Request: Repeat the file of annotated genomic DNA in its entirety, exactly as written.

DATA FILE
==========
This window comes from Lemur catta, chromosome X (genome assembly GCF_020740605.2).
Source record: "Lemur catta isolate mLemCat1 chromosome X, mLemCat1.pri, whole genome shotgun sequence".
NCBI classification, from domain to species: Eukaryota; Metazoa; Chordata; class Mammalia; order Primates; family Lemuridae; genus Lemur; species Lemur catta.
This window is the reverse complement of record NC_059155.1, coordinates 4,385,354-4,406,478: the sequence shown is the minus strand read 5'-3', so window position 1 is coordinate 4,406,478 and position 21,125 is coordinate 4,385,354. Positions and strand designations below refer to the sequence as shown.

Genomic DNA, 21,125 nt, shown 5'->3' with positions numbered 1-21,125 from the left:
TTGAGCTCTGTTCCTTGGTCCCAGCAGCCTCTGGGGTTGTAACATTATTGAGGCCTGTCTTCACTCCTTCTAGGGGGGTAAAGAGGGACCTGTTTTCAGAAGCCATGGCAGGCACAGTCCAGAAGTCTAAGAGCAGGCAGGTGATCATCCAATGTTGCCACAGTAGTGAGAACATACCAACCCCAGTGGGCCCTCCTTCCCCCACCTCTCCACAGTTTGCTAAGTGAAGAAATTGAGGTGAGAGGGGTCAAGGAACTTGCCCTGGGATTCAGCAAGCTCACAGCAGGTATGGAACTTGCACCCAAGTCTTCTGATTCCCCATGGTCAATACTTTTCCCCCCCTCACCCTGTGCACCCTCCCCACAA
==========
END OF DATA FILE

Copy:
This window comes from Lemur catta, chromosome X (genome assembly GCF_020740605.2).
Source record: "Lemur catta isolate mLemCat1 chromosome X, mLemCat1.pri, whole genome shotgun sequence".
NCBI classification, from domain to species: Eukaryota; Metazoa; Chordata; class Mammalia; order Primates; family Lemuridae; genus Lemur; species Lemur catta.
This window is the reverse complement of record NC_059155.1, coordinates 4,385,354-4,406,478: the sequence shown is the minus strand read 5'-3', so window position 1 is coordinate 4,406,478 and position 21,125 is coordinate 4,385,354. Positions and strand designations below refer to the sequence as shown.

Genomic DNA, 21,125 nt, shown 5'->3' with positions numbered 1-21,125 from the left:
TTGAGCTCTGTTCCTTGGTCCCAGCAGCCTCTGGGGTTGTAACATTATTGAGGCCTGTCTTCACTCCTTCTAGGGGGGTAAAGAGGGACCTGTTTTCAGAAGCCATGGCAGGCACAGTCCAGAAGTCTAAGAGCAGGCAGGTGATCATCCAATGTTGCCACAGTAGTGAGAACATACCAACCCCAGTGGGCCCTCCTTCCCCCACCTCTCCACAGTTTGCTAAGTGAAGAAATTGAGGTGAGAGGGGTCAAGGAACTTGCCCTGGGATTCAGCAAGCTCACAGCAGGTATGGAACTTGCACCCAAGTCTTCTGATTCCCCATGGTCAATACTTTTCCCCCCCTCACCCTGTGCACCCTCCCCACAA